Synthetic Spider Silk

Synthetic Spider Silk – An Amazing Material


Spider silk is known for its strength and flexibility. It is five times stronger than steel and three times more elastic than nylon. However, farming spiders to harvest their silk is difficult. This has led scientists to develop techniques to produce synthetic spider silk in the laboratory.

History of Spider Silk

Spiders have been producing silk for over 400 million years to build webs for hunting and shelter. The silk fibers are made of proteins called spider fibroins which are stored as liquid crystals in structures called spinnerets located at the rear of the spider’s abdomen. By controlling the pressure and speed of secretion, the spider can spin multiple types of silk fibers with different mechanical properties optimized for various purposes. The major ampullate silk used for the frame and radii of the orb webs is renowned for its unique strength and elasticity. However, tapping into this material on an industrial scale by farming spiders was considered implausible due to the solitary and often cannibalistic nature of spiders.

Early Attempts at Synthetic Silk Production

The first attempts at producing synthetic spider silk date back to the 1990s. Researchers cloned the gene sequences coding for the fibroin proteins and inserted them into organisms like bacteria, yeast, plants and silkworms to have them produce the proteins. However, the spider fibroins formed inclusion bodies and aggregates inside these heterologous expression systems instead of assembling into the proper spindle-like crystalline structure seen in natural spider silk fibers. This led to silk fibers that were not as strong as native spider silk. Numerous innovations were then made to the spinning process and post-spin stretching techniques to enhance the fiber properties.

Advances in Synthetic Spider Silk Production

Major advances occurred in the 2000s that allowed production of Synthetic Spider Silk that closely mimicked the mechanical performance of natural silk. Researchers at the University of Wyoming used modified E.coli to secrete recombinant spider fibroin proteins directly into the culture medium in a soluble form instead of inclusion bodies. By controlling factors like pH, salt concentration and temperature, the recombinant proteins self-assembled into miniature silk fibers resembling natural silk inside the culture. The ‘ recombinant silk fibers were then harvested and processed into larger fibers with properties matching or exceeding natural spider silk.

Till recently, low yields limited industrial production. However, Anthropic, a AI company, claims to have raised yields over 1,000 times through genetic and process engineering using machine learning techniques. Other firms like Spiber in Japan have developed fermentation methods to produce synthetic spider silk proteins from genetically modified bacteria at an industrial scale.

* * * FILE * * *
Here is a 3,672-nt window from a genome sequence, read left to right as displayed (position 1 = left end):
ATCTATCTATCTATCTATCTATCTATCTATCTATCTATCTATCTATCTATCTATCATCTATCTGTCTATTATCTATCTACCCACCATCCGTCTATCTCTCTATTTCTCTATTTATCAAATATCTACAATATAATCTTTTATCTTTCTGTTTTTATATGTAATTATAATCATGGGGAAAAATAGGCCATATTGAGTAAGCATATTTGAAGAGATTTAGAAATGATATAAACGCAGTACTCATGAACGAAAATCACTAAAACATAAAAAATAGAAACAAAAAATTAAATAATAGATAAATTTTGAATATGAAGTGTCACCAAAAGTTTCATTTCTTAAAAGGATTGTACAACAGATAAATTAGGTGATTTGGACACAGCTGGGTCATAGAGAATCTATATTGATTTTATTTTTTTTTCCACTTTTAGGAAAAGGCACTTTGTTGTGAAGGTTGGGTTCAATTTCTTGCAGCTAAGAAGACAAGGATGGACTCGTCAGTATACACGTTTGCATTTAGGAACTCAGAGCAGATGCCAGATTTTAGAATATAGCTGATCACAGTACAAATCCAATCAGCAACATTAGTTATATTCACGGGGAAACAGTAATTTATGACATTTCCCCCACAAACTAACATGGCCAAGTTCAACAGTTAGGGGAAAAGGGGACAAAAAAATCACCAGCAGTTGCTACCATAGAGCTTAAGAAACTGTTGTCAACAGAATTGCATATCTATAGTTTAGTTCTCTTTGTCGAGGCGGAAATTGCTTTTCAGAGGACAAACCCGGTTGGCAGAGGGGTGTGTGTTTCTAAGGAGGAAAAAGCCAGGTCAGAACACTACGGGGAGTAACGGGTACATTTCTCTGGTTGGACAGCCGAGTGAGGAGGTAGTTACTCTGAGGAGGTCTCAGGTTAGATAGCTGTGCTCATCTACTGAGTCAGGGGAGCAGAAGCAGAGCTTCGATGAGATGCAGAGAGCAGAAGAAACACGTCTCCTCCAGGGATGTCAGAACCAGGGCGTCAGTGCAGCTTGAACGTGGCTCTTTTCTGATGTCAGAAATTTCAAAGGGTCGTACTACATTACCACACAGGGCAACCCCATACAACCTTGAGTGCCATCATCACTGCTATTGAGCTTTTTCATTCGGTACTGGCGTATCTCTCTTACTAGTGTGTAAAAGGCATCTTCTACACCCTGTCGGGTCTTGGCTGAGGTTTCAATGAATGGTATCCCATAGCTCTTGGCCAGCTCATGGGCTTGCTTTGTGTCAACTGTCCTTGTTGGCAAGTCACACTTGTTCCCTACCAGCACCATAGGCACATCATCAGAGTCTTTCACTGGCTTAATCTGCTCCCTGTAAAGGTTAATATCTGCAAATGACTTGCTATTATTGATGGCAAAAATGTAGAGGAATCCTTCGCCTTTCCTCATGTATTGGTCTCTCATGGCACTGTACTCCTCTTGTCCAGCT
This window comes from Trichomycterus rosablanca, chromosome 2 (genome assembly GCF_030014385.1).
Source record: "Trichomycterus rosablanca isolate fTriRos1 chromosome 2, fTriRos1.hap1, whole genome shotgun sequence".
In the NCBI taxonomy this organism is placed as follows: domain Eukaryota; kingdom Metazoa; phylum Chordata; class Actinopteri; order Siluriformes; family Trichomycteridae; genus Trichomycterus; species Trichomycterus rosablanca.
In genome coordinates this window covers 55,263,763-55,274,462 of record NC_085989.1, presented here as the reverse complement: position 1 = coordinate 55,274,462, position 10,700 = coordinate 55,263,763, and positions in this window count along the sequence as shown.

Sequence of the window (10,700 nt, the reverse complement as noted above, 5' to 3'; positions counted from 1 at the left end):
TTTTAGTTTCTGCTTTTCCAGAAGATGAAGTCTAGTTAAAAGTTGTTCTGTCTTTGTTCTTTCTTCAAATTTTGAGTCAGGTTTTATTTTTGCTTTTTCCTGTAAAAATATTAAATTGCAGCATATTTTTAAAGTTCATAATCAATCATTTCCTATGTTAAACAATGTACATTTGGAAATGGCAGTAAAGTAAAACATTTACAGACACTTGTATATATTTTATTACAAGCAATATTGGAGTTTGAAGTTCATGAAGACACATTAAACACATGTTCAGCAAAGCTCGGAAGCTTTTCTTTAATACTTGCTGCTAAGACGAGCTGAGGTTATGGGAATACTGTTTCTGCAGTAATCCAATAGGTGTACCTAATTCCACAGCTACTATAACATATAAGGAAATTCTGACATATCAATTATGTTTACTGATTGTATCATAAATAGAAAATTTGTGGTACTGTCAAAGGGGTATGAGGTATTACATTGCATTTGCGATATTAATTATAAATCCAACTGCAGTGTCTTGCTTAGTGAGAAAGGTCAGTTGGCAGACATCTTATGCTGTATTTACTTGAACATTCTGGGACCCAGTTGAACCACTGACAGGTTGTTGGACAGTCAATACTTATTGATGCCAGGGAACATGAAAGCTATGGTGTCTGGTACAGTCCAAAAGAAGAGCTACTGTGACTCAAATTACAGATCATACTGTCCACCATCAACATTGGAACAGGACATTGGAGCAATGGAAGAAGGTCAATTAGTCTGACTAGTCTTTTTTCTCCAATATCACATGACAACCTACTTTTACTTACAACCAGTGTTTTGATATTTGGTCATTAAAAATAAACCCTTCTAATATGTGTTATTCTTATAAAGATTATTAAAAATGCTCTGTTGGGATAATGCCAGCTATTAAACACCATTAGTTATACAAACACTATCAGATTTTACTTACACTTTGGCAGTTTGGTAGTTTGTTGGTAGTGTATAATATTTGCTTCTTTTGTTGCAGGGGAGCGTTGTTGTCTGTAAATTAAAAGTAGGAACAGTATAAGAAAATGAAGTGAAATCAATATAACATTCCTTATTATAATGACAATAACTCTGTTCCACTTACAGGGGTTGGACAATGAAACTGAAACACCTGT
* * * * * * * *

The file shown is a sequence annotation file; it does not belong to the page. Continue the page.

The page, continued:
Applications of Synthetic Spider Silk

Spider silk’s unique ability to absorb energy through high tensile strength and elasticity has resulted in numerous potential applications:

Bulletproof Vests and Body Armor: Spider silk fibers can potentially be woven into lightweight bulletproof clothing and body armor materials that are flexible yet highly puncture resistant.

Medical Implants and Sutures: The low immunogenicity and biocompatibility of spider silk makes it suitable for medical implants, wound dressings and sutures that are less likely to trigger negative tissue responses.

Sports Equipment: Fiber reinforced composites of spider silk could enhance strength and durability in equipment for ballistics, rackets, protective gear and more.

Aerospace: The high strength-to-density ratio of spider silk suggests potential uses as lightweight cords, suspensions and impact-resistant structures in aircrafts and space applications.

Current Status of Synthetic Spider Silk Commercialization

While most research has focused on major ampullate silk, complexities remain in spinning different specialized spider silk fibers and scaling production volumes. The costs also need to reduce further for commercial viability. Major companies involved in scaling up include Kraig Biocraft laboratories, Bolt Threads and AMSilk. Kraig Biocraft is working with US army to produce ballistic fibers while Bolt Threads has produced leather and wool-like fabrics from silk proteins. Once fully commercialized, synthetic spider silk can revolutionize many industries with its unprecedented strength-to-weight properties.

Natural spider silk remains one of nature’s finestSTRONG materials to be copied by human engineering. While initial attempts faced challenges, continued R&D has enabled sustainable production of synthetic fibers that closely mimic native spider silk. With growing industrialization, spider silk’s vast application potential across sectors may be fulfilled to transform materials and products in the future.

1.  Source: Coherent Market Insights, Public sources, Desk research
2. We have leveraged AI tools to mine information and compile it